For instance, in the Nembe region, where settlements tend to emerge from dense mangrove swamps, locals recounted that oil spewed uncontrollably for more than one month before some interventions were put in place to halt the leakage. Also, despite the clean-up operations that followed, nearby water is still known to be bearing some oily film while mangrove roots remain shrouded in black. As a result, fishermen are now catching only a negligible fraction of their prior hauls. These circumstances have persisted since the Aiteo Group, a Nigerian company, acquired Shell’s local oil license in 2015. Although Aiteo and Nigeria’s regulatory bodies have attributed the spill to sabotage still, residents, local authorities, and environmental organisations in Nigeria have pointed to defective infrastructure as the underlying cause. Data sourced from the Stakeholder Democracy Network indicates that Nigerian companies are responsible for 35 % more oil spills compared to international companies.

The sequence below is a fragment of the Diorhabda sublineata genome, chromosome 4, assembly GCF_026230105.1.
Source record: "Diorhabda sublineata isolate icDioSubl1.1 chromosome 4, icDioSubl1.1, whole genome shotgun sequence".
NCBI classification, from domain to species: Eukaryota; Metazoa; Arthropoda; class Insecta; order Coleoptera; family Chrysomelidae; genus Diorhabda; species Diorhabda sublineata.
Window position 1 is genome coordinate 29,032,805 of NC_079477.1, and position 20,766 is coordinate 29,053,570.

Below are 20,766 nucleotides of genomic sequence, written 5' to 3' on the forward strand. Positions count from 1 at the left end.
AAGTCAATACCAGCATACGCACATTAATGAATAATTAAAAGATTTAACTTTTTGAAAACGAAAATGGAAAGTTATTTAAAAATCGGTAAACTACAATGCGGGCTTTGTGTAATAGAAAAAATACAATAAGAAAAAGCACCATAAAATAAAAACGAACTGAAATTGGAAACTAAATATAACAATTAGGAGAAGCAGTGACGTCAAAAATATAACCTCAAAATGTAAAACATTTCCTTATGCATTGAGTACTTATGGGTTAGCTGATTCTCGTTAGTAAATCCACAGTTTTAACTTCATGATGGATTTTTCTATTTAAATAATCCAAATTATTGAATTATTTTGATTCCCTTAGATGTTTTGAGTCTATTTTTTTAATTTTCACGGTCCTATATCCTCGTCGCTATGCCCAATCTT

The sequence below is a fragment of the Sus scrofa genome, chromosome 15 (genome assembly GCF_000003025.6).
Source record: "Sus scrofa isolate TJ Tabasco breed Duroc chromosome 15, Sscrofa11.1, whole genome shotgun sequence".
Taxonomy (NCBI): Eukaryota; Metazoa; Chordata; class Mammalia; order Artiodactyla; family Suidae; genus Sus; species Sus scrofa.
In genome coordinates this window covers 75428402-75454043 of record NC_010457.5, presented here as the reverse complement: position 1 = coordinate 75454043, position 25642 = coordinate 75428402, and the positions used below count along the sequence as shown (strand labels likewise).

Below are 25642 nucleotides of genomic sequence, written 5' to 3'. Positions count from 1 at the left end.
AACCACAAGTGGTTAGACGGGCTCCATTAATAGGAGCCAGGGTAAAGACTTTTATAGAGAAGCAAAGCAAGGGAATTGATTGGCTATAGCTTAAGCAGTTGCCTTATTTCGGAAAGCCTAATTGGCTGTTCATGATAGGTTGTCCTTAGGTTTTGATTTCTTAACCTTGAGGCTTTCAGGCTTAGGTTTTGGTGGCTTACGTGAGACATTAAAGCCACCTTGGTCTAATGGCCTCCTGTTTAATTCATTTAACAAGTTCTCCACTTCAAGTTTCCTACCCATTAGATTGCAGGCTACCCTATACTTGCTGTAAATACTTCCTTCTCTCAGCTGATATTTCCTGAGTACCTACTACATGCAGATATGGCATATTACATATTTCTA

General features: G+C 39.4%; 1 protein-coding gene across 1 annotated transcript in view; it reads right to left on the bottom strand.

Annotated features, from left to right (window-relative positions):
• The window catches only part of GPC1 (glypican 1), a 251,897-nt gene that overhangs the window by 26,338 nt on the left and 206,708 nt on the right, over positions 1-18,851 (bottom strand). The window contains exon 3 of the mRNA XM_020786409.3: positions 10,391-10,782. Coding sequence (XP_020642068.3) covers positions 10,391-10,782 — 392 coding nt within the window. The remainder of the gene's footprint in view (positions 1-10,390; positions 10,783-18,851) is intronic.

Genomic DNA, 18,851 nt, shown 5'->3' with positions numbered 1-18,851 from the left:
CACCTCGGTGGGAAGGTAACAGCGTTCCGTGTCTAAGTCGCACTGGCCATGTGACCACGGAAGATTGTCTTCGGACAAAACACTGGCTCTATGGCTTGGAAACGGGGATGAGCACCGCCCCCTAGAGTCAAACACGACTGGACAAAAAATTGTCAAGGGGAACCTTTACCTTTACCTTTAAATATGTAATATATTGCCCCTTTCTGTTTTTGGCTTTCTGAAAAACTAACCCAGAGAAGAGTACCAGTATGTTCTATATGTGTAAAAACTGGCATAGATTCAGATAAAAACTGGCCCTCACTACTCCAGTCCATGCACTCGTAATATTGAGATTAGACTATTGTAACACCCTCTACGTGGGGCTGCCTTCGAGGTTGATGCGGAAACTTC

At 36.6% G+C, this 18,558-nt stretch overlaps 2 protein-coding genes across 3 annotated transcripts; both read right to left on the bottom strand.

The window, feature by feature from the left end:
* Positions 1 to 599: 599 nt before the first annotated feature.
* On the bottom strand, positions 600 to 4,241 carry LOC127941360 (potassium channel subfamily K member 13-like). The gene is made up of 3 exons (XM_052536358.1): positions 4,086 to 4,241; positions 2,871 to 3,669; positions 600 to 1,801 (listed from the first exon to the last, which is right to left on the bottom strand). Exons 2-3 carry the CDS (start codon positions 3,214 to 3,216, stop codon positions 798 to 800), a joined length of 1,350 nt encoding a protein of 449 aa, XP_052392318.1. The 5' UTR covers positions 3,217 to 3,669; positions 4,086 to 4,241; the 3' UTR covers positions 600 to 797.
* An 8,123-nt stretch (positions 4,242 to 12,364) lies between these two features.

Also, following the acquisition of oil assets by Nigerian companies, there has been a significant rise in greenhouse gas emissions caused by gas flaring, which involves the combustion of surplus natural gas extracted during oil production. This has been supported by data from the flare tracker and reports from the Environmental Défense Fund and Stakeholder Democracy Network.

Some of the IOCs like Shell, have recently boasted in their yearly stakeholders’ reports of their commitments and achievements in curtailing gas flaring. However, Capterio’s FlareIntel tracker reported that the Nigerian firm Heirs Holdings, which purchased the oil license, witnessed an over eightfold surge in flaring the year following the acquisition. In 2021, the flaring produced emissions equal to that of at least 18,000 cars.